As a newbie, I have been asking the very same questions myself. While I do not have experience to share, I did buy a used book in San Diego where I find the opinions expressed to be informative.

"The Seaworthy Offshore Sailboat, A Guide to Essential Features, Gear, and Handling," John Vigor, 1999, International Marine (div. of McGraw Hill), isbn 0-07-134328-8

Our plans are to buy a boat that conforms with quite a few of the things cited in the book.

Regards,

Steve
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Old 17-09-2008, 11:08   #12
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Read Webb Chiles, and you will believe a bath tub with a mast, and sail can make passages...........
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Old 17-09-2008, 11:10   #13
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Reading the original post got me thinking that recognizing a blue water boat is a lot like recognizing a 'Great Man'.

Some people set certain criteria. Like he has to have a college education, he must have made a lot of money, he must be articulate, he must have large muscles or be able to run fast .

A lot of people think fame defines a great person. Others prefer the understated humble type. Sometimes you meet someone who looks like they have it all, but then after talking to them for a few minutes you realize it's all hype and arrogance. We've all met the guy who looks dirty and disheveled, not real bright, but he works his ass off and is always helping other people. Is that a great man?

We often look at boats with the same type of preconceptions that we look at people with. And while we may not agree what a blue water boat looks like or exactly what defines one... we usually know one when we see it.
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Old 17-09-2008, 11:42   #14
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As a Naval Architect with a Bachelors Degree I can honestly tell you that the criteria for a " blue water boat " is not much different from any other boat. Two basic ingredients, one being a up swept bow for reserve buoyancy and small ports to withstand breaking waves. Should you find a vessel with these basic traits you will be well on your way. I can bore you with other common sense things like good cock pit drainage and such but you should already be aware of such things. There are a lot of good production boats that with a minimum of upgrade would suite your purpose. There are plenty of ocean liners and freighters littering the ocean floor so you need to sort out opinion from fact when describing and ocean traveling vessel. Basic numbers for righting moments and center of buoyancy and center of gravity are the most important to me and these can be altered to fit your needs.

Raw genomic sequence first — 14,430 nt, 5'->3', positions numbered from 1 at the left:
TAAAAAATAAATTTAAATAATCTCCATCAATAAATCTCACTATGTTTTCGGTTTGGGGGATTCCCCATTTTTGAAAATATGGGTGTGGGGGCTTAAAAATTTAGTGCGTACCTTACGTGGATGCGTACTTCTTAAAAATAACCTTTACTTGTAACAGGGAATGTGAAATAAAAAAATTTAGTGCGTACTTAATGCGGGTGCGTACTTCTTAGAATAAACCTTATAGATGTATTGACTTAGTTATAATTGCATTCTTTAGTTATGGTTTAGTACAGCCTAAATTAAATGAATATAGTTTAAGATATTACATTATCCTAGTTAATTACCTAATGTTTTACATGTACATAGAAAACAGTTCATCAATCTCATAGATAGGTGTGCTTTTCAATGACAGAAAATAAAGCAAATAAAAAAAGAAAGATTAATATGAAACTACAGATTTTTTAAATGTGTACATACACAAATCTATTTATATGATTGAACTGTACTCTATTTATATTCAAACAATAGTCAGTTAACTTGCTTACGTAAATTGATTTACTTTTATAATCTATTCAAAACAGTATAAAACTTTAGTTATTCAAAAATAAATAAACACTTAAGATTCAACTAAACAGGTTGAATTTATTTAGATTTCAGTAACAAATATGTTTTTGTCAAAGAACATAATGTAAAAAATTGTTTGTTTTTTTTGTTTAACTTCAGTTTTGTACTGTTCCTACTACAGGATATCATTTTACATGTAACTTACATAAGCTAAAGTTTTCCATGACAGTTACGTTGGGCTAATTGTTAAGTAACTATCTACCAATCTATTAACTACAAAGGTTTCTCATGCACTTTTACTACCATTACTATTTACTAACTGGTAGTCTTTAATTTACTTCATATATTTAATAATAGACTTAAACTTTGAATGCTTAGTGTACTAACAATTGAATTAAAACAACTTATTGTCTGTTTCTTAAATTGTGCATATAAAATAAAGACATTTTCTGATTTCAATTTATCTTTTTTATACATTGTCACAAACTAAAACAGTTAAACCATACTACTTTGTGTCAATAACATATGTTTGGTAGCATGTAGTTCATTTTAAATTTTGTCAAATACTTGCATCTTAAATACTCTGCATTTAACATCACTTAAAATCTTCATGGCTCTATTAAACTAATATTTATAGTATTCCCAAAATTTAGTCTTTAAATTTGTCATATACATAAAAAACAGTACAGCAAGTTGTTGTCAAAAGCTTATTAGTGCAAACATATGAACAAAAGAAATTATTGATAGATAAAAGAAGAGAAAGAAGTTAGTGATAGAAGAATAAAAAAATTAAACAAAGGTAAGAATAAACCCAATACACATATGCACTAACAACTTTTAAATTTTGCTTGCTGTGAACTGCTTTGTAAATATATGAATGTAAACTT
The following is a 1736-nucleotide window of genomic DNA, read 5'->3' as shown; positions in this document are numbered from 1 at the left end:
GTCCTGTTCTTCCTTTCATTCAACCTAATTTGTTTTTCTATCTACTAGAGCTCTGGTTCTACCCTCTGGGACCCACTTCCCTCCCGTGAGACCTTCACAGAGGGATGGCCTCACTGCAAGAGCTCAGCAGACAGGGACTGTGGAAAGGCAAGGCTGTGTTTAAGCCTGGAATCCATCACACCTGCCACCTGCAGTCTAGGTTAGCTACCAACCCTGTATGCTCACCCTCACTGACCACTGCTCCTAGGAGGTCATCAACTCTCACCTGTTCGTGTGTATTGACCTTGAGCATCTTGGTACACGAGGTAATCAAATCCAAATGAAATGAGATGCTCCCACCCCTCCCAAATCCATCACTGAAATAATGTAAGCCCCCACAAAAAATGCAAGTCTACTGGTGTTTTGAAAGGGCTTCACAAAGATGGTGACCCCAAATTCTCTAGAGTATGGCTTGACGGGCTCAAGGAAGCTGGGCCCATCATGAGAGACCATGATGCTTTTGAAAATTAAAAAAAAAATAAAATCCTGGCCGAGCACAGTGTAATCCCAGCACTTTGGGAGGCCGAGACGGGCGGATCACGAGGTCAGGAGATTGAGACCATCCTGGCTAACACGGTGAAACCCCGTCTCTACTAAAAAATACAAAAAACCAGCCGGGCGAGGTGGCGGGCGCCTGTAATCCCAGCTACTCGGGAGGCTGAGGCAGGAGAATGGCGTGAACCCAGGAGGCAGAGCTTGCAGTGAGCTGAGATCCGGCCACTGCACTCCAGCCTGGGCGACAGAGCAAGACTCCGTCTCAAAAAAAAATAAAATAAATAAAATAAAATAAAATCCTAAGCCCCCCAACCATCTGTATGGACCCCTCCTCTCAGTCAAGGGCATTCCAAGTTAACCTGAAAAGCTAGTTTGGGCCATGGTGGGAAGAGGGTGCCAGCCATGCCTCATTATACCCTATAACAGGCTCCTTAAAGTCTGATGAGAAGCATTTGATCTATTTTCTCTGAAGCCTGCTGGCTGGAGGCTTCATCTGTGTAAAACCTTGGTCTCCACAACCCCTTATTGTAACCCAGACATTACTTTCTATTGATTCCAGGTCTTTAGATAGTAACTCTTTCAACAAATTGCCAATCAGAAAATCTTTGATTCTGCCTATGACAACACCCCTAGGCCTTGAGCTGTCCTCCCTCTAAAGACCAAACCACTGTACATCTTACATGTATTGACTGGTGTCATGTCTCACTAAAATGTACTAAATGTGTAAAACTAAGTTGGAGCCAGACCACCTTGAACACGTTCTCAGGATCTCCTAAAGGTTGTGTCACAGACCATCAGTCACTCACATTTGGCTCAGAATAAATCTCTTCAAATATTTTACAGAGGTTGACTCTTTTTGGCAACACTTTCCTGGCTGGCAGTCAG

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Old 17-09-2008, 11:53   #15
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As to all the cud-chewing going around on this site, that's just what people do when in groups; they talk about what's the best car, the best fishing tackle and what's the best boat. Pay it no never mind.

As my wife puts it, "A boat is just a place to put your stuff when going from A to B."
But, given a choice, I have a short list of simple requirements. I prefer a boat that balances well so I'm not doing bicep curls at the tiller all day. The boat should track well enough so the two of us can reef the main without rounding up. The cockpit should not be so large that a wave over the transom scares the bejeebers out of me. She should go to windward with some trace of dignity and finally, there has to be enough room for our stuff. There, that's about it, not hard to find. No, I don't need a tank, nor do I want one, but the boat shouldn't scare you, let the ocean do that.